President Vladimir Putin has defended Russia's military operations in Syria, saying the aim is to "stabilise the legitimate authority" of Syrian President Bashar al-Assad.
Russia wants to "create conditions for a political compromise" in Syria, he told Russian state TV.
On Monday the EU's foreign affairs chief, Federica Mogherini, called Russia's role "a game-changer". She said: "It has some very worrying elements."
EU ministers are discussing Syria now.
Going into the Luxembourg meeting, several foreign ministers stressed that air strikes should only target so-called Islamic State (IS) fighters and other Islamist "terrorists".
The US and UK governments have accused Russia of attacking mainly "moderate" anti-Assad groups, rather than the jihadists.
Mr Putin denied that that was the case.
"The interventions against Daesh (IS) have to be clearly against Daesh and other terrorist groups, as defined by the UN," Ms Mogherini stressed.
Luxembourg Foreign Minister Jean Asselborn also said "the target is IS and nothing else".
Ms Mogherini said she was especially worried about recent violations of Turkish airspace by Russian jets.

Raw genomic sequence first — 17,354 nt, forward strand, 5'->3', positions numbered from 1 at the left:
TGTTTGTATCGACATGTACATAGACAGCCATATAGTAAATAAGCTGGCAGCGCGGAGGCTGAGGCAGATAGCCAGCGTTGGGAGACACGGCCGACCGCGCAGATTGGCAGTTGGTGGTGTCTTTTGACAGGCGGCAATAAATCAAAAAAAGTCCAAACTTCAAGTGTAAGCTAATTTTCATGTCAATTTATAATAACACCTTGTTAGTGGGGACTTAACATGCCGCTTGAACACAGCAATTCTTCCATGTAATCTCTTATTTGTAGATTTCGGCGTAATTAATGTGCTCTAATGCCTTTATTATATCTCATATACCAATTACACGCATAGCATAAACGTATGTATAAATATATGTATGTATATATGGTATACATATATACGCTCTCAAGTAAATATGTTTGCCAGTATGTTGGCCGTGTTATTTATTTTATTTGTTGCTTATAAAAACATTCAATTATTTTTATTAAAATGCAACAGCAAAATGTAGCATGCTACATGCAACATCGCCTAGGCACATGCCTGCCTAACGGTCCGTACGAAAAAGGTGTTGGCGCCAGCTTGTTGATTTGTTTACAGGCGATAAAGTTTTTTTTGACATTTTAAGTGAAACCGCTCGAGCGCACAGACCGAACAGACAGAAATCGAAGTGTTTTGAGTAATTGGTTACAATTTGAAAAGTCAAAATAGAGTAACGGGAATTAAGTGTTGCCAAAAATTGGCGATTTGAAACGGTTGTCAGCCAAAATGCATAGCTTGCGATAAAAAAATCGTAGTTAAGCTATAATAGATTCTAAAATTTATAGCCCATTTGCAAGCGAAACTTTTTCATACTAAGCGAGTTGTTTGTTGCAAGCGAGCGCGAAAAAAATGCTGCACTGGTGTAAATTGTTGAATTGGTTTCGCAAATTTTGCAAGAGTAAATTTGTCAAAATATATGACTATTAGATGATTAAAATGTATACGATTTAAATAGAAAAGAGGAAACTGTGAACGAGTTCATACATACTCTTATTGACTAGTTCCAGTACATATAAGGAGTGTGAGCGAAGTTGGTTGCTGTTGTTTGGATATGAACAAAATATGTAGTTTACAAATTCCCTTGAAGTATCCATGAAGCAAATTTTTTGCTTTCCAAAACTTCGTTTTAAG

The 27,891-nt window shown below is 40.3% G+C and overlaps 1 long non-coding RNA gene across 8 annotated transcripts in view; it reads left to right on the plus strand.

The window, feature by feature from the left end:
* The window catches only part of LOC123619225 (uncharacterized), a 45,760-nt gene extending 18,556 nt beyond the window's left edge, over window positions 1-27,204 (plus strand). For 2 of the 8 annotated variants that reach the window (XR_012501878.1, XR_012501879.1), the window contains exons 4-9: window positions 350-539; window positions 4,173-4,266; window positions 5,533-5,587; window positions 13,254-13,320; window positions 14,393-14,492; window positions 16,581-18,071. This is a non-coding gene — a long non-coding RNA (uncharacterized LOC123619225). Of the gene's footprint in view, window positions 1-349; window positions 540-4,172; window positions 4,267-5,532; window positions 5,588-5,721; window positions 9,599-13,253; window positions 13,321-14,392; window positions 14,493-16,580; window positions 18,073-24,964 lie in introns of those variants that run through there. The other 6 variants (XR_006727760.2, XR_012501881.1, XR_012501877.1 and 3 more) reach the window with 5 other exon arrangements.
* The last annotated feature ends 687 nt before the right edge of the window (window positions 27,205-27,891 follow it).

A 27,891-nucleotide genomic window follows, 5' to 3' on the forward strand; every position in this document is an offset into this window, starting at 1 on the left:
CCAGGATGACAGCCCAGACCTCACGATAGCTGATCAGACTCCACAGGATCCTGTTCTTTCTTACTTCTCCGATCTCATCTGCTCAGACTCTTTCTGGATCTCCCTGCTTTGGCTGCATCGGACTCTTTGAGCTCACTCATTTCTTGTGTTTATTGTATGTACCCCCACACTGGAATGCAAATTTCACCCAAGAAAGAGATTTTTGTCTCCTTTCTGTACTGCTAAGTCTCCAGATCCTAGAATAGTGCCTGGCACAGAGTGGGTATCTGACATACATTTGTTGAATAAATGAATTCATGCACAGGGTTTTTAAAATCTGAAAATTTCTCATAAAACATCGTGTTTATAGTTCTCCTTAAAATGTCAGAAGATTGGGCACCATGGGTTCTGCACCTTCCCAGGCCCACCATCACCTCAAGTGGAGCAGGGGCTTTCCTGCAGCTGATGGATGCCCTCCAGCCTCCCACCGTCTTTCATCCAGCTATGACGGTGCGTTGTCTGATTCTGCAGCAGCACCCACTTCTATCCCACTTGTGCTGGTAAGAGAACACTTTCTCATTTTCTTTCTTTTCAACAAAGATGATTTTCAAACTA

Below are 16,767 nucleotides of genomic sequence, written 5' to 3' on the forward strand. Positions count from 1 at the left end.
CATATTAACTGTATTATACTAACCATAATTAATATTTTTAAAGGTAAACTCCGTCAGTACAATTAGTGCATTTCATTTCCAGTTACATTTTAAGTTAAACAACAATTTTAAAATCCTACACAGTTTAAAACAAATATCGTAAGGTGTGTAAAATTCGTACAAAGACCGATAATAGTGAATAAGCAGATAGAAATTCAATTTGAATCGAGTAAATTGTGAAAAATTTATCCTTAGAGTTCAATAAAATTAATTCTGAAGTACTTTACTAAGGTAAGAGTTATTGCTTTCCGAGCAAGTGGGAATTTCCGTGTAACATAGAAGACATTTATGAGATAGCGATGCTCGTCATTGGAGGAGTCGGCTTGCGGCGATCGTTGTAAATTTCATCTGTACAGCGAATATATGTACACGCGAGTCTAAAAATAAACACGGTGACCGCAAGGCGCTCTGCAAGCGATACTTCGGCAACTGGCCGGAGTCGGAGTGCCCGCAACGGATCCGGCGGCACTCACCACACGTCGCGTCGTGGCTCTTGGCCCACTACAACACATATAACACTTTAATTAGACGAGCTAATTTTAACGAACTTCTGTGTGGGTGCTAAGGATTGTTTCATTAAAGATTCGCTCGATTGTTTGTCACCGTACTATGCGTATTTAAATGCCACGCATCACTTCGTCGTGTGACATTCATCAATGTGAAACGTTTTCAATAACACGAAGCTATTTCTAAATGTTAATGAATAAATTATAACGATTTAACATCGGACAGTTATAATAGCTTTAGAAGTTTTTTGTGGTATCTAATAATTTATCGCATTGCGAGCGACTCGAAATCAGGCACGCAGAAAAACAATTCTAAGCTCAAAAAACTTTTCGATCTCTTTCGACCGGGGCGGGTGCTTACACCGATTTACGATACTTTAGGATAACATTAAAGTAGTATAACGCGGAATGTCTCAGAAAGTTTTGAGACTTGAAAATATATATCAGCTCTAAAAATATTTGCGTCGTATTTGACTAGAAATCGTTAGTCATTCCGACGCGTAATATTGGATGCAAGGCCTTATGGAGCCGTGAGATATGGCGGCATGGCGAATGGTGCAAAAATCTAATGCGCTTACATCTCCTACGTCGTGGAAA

Syrian forces are said to have made significant advances against rebels.
Government gains in Idlib, Hama and Latakia provinces were on Sunday reported both by the Syrian government and opposition activists.
The main battlefront is currently close to the key highway that links the capital with other major cities, including Aleppo. Mr Assad's forces are believed to be seeking to cut off rebels in Idlib.
Speaking to Rossiya One TV on Sunday, Mr Putin said that without Moscow's support for President Assad, there was a danger that "terrorist groups" could overrun Syria.
Mr Assad's government was currently "under siege", he said, adding that militants were "at the edge of Damascus".
He also urged other nations to "unite efforts against this evil (terrorism)".
The US-led coalition - which has been carrying out its own air strikes in Syria - earlier said it would not be co-operating with Russia.
Several countries - including the UK and Turkey - have described Russia's support for President Assad as a "mistake".
Russia said on Sunday its aircraft had carried out more than 60 missions over Syria in the past 24 hours, and that IS was its main target. The attacks began on 30 September.
When asked whether the EU would have a dialogue with Mr Assad, Ms Mogherini stressed EU support for UN efforts to mediate, but did not rule out including Mr Assad in transitional talks.
"We say we have to have all the relevant actors round the table," she said.